Community hospitals will also be involved in the process, said Steve Tolle, IBM Watson Health Imaging's chief strategy officer.
"We have to make sure that all of the buyers in the market can see themselves in this work," Tolle said. "It depends on the organ system or the disease that they're going after, but [the collaborations] will typically be a mix of an academic and community hospital and potentially an IT partner as well."
Not every partner will work on every disease or target area, he noted.
"We will be dividing them up across the entire body," Tolle said.
However, "there will also be some very core technologies and information that is shared across" the collaborative, according to Le Grand.
In cancer, the collaboration will initially focus on the breast. For example, physicians could make use of Watson predictions when diagnosing their patients, she said. In addition, Watson could be used to review images retrospectively as a way of improving accuracy for a particular clinician, pointing out certain areas of interest.
Some of the collaborative participants would also like to use Watson to help develop new breast screening protocols based on factors such as patient age or breast tissue density, Tolle said.
The lung will be a focus area in cancer in the future, and the prostate is also being considered as well, Le Grand said.
In addition to cancers, the collaborative will focus on applying Watson in areas such as diabetes, eye health, brain disease, and heart disease and related conditions, such as stroke.
Capping off more than 10 years of research, IBM expects to bring its Watson product -- quality improvement software for identifying patients who are candidates for care management intervention -- to market by the end of this year or early next year.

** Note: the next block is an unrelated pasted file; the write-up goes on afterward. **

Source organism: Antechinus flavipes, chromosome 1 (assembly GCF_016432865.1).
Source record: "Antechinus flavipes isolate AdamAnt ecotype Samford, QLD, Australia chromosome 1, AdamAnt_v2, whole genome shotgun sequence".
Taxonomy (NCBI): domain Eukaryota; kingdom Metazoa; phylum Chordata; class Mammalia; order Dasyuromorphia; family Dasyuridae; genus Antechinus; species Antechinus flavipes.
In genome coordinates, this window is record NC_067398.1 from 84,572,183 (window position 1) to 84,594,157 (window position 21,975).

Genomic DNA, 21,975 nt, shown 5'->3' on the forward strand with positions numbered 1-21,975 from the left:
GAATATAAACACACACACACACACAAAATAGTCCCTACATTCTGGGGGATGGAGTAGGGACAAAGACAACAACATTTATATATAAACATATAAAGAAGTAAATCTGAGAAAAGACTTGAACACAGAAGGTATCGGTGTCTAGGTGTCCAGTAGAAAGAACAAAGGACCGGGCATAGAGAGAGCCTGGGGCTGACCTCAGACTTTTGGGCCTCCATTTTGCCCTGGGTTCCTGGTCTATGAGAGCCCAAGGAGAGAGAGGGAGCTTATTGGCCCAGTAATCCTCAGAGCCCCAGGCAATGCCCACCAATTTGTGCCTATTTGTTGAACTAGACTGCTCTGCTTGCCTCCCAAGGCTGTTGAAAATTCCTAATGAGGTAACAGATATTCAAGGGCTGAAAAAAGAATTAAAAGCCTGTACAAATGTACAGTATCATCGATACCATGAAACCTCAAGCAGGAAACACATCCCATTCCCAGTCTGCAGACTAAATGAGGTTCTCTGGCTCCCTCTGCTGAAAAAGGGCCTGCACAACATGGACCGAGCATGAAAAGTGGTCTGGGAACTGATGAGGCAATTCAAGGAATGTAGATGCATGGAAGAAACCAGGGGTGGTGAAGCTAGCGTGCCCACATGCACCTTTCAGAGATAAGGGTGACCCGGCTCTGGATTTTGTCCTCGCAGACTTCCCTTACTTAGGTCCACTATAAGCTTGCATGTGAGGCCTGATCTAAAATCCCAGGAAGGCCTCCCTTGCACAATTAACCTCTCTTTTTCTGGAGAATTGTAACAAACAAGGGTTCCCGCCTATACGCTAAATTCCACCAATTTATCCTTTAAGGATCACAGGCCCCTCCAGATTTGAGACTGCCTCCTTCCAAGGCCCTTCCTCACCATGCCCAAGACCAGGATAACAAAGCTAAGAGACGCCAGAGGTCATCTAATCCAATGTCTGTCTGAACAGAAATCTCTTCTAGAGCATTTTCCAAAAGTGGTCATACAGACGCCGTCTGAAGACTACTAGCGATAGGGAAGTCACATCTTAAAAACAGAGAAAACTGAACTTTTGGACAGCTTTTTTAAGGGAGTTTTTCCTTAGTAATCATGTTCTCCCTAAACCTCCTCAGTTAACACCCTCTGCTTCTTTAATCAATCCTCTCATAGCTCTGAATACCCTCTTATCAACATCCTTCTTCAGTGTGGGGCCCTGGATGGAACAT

"We're starting in the clinical area of aortic stenosis, which happens to be where IBM has done a lot of research around valve disease and the heart," Tolle said. "Then we will add other clinical indications to that platform over time; breast imaging will be next, and then you'll see us do some work in the lungs."
In early 2017, IBM also hopes to roll out an EMR summary service, Tolle said.
"Evidence that has been published in the scientific journals shows that when a radiologist has access to a patient's medical record, they are likely to change their decision or recommendation about 18% of the time," Tolle said. "We will be introducing a service that will read a medical record as well as progress notes, structure it, and provide a relevant summary to the diagnosing physician, which will be a radiologist or cardiologist."
The service could also be used to provide access to these summaries for physicians at the bedside, Le Grand said.
In the future, IBM expects to add more members to the collaborative, Tolle said.
"We're starting with the human body and organ system and in time we'll then go to kids," he said. "At some point we may get into fetal medicine, so [there's] lots of opportunity to collaborate with many different players at different levels of experience."
In terms of a regulatory pathway for these technologies, IBM will work closely with the U.S. Food and Drug Administration to determine the appropriate course of action based on claims that will be made for these products, Le Grand said.